See alsoEdit


  1. ^ a b Encyclopedia Lituanica. Boston, 1970-1978, Vol.5 p.147
  2. ^ Lietuviškoji tarybinė enciklopedija. 1983 T.1 p.166
  3. ^ a b c d e Tadeusz Nowak "Kazimierz Siemienowicz, ca.1600-ca.1651", MON Press, Warsaw 1969, p.182
  4. ^ Želvys, Jurgis (2001). "Kaip žemaičiai augina sparnus. Kazimieras Simonavičius, Emanuelis Jonas Aleksandras Griškevičius". Žemaičių žemė (in Lithuanian). 1. ISSN 1392-2610. Archived from the original on 2016-04-25.
  5. ^ Kazimierz Siemienowicz (1630). Ars magnae artilleriae.
  6. ^ Balčiūnienė, Irma. "VIENO EKSPONATO PARODA: KNYGA „DIDYSIS ARTILERIJOS MENAS"!". www.etnokosmomuziejus.lt (in Lithuanian). Lithuanian Museum of Ethnocosmology. Retrieved 5 February 2018.
  7. ^ Simonaitis, Ričardas. "Lietuvos kariuomenei - 95". aidas.lt. Retrieved 5 February 2018.
  8. ^ "Kazimierz Siemienowicz, ubogi szlachcic rodem z Litwy" Piotr Łossowski (1969). Żołnierze minionych lat. Wydawnictwo Ministerstwa Obrony Narodowej. Retrieved 8 February 2011.
  9. ^ "Kazimierz Siemienowicz, szlachcic z Wielkiego Księstwa Litewskego" Instytut Historii Nauki; Oświaty i Techniki (Polska Akademia Nauk) (1 January 1974). Kwartalnik historii nauki i techniki. Państwowe Wydawn. Naukowe. Retrieved 8 February 2011.
  10. ^ Orłowski (ed.), Bolesław (1984). Słownik polskich pionierów techniki. Katowice: Wydawnictwo „Śląsk”. p. 189. ISBN 83-216-0339-4.CS1 maint: extra text: authors list (link)
  11. ^ Iłowiecki, Maciej (1981). Dzieje nauki polskiej. Warszawa: Wydawnictwo Interpress. pp. 76–77. ISBN 83-223-1876-6.
  12. ^ "polski szlachcic Kazimierz Siemienowicz" - Maria Bogucka (1991). Dzieje kultury polskiej do 1918 roku. Ossolineum. ISBN 978-83-04-03282-8. Retrieved 8 February 2011.
  13. ^ Kazimierz Siemienowicz, „szlachcic litewski" - Tadeusz Korzon; Bronisław Gembarzewski (1923). Dzieje wojen i wojskowosci w Polsce. Wyd. Zakładu narodowego im. Ossolińskich. Retrieved 8 February 2011.
  14. ^ Per the information in the article of Tsyarokhin in academic journal "Artifacts of the history and culture of Belarus" (3/1973; "Помнікі гісторыі і культуры Беларусі"); in the book "Great art of artillery" published in the course of academic series "Our famous countrymen" (Tkachow, Byel'ski, Minsk, 1992. ISBN 5-343-00881-X); in the articles on Siemienowicz in "Encyclopedia of Belarusian history" (Vol. 6 part 1, p.286) and in "Belarusian Encyclopedia" (Vol. 14).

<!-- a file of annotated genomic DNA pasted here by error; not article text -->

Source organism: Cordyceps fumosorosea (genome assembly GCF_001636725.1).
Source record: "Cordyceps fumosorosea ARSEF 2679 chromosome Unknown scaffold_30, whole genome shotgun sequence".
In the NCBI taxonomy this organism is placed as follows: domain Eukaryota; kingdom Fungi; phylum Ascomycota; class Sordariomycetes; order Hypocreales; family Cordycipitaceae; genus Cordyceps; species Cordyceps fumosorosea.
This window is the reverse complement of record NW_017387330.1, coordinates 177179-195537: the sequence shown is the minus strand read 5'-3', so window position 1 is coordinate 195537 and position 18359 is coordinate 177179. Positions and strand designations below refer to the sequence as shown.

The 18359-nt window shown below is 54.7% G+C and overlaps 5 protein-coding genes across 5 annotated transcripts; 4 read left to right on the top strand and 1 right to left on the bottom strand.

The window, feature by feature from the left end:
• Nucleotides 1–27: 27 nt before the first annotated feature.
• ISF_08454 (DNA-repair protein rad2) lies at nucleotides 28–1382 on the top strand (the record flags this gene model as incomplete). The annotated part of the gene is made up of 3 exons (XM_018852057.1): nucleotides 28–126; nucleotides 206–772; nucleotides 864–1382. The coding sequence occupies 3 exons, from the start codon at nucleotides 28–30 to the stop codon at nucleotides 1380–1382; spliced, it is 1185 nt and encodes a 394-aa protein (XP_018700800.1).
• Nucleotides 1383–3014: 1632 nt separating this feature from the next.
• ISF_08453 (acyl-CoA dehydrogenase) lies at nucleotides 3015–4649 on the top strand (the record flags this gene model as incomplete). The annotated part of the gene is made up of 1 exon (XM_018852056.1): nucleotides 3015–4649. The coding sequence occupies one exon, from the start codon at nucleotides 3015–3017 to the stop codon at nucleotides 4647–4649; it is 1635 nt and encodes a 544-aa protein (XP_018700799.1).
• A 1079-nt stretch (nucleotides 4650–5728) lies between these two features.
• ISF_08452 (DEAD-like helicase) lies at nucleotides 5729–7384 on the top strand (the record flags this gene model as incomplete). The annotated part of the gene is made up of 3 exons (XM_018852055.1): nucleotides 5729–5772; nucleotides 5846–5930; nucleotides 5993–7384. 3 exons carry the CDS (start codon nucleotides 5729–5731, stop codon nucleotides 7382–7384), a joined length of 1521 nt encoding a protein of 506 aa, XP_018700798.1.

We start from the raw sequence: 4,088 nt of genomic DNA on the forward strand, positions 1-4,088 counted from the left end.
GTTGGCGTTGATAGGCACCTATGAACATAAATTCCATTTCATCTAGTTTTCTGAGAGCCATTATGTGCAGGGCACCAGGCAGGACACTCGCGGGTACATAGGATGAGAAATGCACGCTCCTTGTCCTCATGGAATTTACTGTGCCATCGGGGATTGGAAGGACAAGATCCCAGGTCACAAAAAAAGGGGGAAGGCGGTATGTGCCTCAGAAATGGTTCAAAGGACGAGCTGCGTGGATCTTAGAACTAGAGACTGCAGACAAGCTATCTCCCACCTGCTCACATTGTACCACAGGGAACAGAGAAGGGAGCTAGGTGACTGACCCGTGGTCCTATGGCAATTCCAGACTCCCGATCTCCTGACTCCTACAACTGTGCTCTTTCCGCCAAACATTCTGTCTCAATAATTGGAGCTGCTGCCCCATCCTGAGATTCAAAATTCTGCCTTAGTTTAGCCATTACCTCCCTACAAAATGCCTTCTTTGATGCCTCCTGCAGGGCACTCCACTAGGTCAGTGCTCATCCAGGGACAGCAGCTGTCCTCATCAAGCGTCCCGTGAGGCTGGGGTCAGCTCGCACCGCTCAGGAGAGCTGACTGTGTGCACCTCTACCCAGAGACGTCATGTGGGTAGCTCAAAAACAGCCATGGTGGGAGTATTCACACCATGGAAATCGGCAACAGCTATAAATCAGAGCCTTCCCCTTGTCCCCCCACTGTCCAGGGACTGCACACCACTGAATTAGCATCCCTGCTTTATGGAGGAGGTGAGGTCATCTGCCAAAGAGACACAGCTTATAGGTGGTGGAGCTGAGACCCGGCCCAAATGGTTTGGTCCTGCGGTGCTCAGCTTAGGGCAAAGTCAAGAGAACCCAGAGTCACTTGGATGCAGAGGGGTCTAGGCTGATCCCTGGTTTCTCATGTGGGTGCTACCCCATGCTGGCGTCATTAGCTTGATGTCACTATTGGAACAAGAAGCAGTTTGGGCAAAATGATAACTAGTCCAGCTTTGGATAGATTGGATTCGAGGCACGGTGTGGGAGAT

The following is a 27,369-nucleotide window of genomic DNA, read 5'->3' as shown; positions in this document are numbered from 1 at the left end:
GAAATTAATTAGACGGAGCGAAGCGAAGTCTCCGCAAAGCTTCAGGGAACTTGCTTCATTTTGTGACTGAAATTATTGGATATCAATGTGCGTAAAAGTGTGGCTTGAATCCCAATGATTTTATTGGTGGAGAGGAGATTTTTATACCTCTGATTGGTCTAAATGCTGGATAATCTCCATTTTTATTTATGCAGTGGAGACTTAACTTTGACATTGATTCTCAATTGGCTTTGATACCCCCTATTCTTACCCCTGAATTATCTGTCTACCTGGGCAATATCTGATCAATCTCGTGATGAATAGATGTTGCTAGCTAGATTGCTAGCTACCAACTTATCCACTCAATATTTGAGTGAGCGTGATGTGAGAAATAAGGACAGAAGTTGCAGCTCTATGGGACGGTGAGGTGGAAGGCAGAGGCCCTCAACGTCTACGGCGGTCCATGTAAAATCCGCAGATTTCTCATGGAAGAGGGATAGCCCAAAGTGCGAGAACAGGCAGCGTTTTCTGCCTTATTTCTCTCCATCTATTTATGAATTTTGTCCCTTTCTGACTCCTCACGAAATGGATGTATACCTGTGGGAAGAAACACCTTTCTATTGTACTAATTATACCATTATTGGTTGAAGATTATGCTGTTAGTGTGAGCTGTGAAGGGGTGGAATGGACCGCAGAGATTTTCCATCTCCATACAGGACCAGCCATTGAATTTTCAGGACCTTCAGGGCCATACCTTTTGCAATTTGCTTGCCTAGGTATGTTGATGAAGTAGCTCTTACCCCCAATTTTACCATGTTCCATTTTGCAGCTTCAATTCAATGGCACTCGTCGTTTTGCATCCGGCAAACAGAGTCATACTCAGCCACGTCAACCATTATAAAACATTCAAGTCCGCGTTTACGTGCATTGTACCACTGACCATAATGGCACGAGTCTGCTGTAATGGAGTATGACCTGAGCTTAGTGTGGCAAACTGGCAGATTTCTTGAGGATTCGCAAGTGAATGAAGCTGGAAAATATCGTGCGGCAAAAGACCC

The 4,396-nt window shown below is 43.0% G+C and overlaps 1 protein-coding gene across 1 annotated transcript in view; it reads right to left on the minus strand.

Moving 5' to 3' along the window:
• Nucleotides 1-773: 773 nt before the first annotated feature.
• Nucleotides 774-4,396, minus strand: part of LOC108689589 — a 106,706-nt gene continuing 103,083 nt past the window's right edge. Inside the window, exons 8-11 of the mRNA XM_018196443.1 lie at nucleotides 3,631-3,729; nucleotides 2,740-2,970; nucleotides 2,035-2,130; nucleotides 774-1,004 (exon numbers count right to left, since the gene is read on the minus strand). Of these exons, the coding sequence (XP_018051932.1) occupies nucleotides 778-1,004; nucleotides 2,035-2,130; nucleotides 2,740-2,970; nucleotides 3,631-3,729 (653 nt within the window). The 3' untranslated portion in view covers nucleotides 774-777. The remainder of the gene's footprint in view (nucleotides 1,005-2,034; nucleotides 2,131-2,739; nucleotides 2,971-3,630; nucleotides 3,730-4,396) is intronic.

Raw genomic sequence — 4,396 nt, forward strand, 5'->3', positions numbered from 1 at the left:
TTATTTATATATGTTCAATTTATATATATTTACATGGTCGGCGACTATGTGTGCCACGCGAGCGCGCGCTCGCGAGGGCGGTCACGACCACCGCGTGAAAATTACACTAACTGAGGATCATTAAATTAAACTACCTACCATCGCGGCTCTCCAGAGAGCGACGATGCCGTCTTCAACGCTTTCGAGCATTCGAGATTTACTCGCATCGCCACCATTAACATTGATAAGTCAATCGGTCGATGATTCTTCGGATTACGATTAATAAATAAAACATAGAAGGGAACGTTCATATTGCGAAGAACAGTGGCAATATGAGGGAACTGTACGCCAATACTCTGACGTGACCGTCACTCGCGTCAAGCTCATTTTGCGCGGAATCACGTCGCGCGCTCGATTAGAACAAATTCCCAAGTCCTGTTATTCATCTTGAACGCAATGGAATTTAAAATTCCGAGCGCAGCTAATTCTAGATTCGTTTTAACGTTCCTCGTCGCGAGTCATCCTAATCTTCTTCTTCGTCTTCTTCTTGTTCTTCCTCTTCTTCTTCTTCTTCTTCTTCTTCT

15. ^ Tsyarokhin, Byelski, Tkachow, p.8.
  16. ^ Byelski, Tkachow, p.10.
  17. ^ a b (in Polish) Reprint of article on Siemienowicz from "Mlody Technik" 07.2001
  18. ^ a b c Tadeusz Nowak "Kazimierz Siemienowicz, ca.1600-ca.1651", MON Press, Warsaw 1969, p.183
  19. ^ John Case (29 May 1999). The First Horseman. Random House, Inc. pp. 7–. ISBN 978-0-345-43579-8. Retrieved 8 February 2011.
  20. ^ a b Joseph H. McIsaac (2006). Preparing hospitals for bioterror: a medical and biomedical systems approach. Academic Press Series in Biomedical Engineering. Academic Press. p. 18. ISBN 978-0-12-088440-7.
  21. ^ a b c Tadeusz Nowak "Kazimierz Siemienowicz, ca.1600-ca.1651", MON Press, Warsaw 1969, p.184
  22. ^ Pamela H. Smith, Benjamin Schmidt (2007). Making knowledge in early modern Europe: practices, objects, and texts, 1400-1800. University of Chicago Press. p. 73. ISBN 978-0-226-76329-3.
  23. ^ Ulrich Walter (2008). Astronautics. Wiley-VCH. p. 44. ISBN 978-3-527-40685-2.
  24. ^ "Siemienowicz, Kazimierz". Brown University. Archived from the original on 2010-08-12. Retrieved 2010-12-10.

External linksEdit